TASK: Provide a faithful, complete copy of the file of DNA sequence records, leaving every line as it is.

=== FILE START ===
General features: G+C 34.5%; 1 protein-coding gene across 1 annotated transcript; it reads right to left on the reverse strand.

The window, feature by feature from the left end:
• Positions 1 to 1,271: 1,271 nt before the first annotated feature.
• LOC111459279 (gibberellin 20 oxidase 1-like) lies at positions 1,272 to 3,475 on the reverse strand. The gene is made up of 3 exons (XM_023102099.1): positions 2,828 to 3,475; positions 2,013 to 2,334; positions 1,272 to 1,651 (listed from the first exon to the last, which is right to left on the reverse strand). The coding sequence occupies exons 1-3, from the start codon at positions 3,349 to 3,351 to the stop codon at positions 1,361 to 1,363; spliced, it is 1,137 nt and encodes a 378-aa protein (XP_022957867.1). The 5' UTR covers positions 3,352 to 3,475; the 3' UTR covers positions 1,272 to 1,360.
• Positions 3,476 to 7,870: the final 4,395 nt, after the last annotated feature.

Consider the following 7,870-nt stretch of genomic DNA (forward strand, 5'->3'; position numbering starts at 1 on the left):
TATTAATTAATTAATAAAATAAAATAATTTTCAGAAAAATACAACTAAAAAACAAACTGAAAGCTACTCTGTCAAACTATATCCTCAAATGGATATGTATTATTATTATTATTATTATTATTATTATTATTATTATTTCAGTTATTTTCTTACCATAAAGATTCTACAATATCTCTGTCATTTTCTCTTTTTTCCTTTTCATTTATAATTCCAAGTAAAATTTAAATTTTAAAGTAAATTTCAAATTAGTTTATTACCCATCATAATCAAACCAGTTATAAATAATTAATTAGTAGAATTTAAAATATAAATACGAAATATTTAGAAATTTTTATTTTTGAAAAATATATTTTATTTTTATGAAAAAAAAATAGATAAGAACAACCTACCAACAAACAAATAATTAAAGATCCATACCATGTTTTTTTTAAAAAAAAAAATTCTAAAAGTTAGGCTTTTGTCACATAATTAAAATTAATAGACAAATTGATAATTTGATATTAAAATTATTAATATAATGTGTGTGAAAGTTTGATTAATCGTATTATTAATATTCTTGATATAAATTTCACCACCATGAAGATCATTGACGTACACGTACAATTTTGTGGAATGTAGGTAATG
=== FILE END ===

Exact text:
General features: G+C 34.5%; 1 protein-coding gene across 1 annotated transcript; it reads right to left on the reverse strand.

The window, feature by feature from the left end:
• Positions 1 to 1,271: 1,271 nt before the first annotated feature.
• LOC111459279 (gibberellin 20 oxidase 1-like) lies at positions 1,272 to 3,475 on the reverse strand. The gene is made up of 3 exons (XM_023102099.1): positions 2,828 to 3,475; positions 2,013 to 2,334; positions 1,272 to 1,651 (listed from the first exon to the last, which is right to left on the reverse strand). The coding sequence occupies exons 1-3, from the start codon at positions 3,349 to 3,351 to the stop codon at positions 1,361 to 1,363; spliced, it is 1,137 nt and encodes a 378-aa protein (XP_022957867.1). The 5' UTR covers positions 3,352 to 3,475; the 3' UTR covers positions 1,272 to 1,360.
• Positions 3,476 to 7,870: the final 4,395 nt, after the last annotated feature.

Consider the following 7,870-nt stretch of genomic DNA (forward strand, 5'->3'; position numbering starts at 1 on the left):
TATTAATTAATTAATAAAATAAAATAATTTTCAGAAAAATACAACTAAAAAACAAACTGAAAGCTACTCTGTCAAACTATATCCTCAAATGGATATGTATTATTATTATTATTATTATTATTATTATTATTATTATTTCAGTTATTTTCTTACCATAAAGATTCTACAATATCTCTGTCATTTTCTCTTTTTTCCTTTTCATTTATAATTCCAAGTAAAATTTAAATTTTAAAGTAAATTTCAAATTAGTTTATTACCCATCATAATCAAACCAGTTATAAATAATTAATTAGTAGAATTTAAAATATAAATACGAAATATTTAGAAATTTTTATTTTTGAAAAATATATTTTATTTTTATGAAAAAAAAATAGATAAGAACAACCTACCAACAAACAAATAATTAAAGATCCATACCATGTTTTTTTTAAAAAAAAAAATTCTAAAAGTTAGGCTTTTGTCACATAATTAAAATTAATAGACAAATTGATAATTTGATATTAAAATTATTAATATAATGTGTGTGAAAGTTTGATTAATCGTATTATTAATATTCTTGATATAAATTTCACCACCATGAAGATCATTGACGTACACGTACAATTTTGTGGAATGTAGGTAATG